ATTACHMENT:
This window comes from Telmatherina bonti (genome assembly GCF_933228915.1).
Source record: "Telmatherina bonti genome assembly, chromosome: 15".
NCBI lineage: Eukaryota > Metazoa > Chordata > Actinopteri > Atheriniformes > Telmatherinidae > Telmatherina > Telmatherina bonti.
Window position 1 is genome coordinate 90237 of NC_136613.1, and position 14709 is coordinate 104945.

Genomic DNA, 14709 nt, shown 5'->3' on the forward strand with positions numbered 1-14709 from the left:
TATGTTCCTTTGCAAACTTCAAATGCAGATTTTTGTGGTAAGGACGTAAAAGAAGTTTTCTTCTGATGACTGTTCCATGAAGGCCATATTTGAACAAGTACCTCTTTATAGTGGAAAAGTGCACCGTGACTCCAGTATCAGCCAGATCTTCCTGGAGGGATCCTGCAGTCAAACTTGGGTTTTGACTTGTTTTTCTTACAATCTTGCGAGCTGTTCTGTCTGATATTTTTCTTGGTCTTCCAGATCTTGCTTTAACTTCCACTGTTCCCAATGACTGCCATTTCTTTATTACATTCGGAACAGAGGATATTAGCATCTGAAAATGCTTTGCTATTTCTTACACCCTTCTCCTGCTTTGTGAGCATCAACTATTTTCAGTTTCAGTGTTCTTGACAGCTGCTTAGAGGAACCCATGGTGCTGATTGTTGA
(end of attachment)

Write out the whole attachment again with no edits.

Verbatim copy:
This window comes from Telmatherina bonti (genome assembly GCF_933228915.1).
Source record: "Telmatherina bonti genome assembly, chromosome: 15".
NCBI lineage: Eukaryota > Metazoa > Chordata > Actinopteri > Atheriniformes > Telmatherinidae > Telmatherina > Telmatherina bonti.
Window position 1 is genome coordinate 90237 of NC_136613.1, and position 14709 is coordinate 104945.

Genomic DNA, 14709 nt, shown 5'->3' on the forward strand with positions numbered 1-14709 from the left:
TATGTTCCTTTGCAAACTTCAAATGCAGATTTTTGTGGTAAGGACGTAAAAGAAGTTTTCTTCTGATGACTGTTCCATGAAGGCCATATTTGAACAAGTACCTCTTTATAGTGGAAAAGTGCACCGTGACTCCAGTATCAGCCAGATCTTCCTGGAGGGATCCTGCAGTCAAACTTGGGTTTTGACTTGTTTTTCTTACAATCTTGCGAGCTGTTCTGTCTGATATTTTTCTTGGTCTTCCAGATCTTGCTTTAACTTCCACTGTTCCCAATGACTGCCATTTCTTTATTACATTCGGAACAGAGGATATTAGCATCTGAAAATGCTTTGCTATTTCTTACACCCTTCTCCTGCTTTGTGAGCATCAACTATTTTCAGTTTCAGTGTTCTTGACAGCTGCTTAGAGGAACCCATGGTGCTGATTGTTGA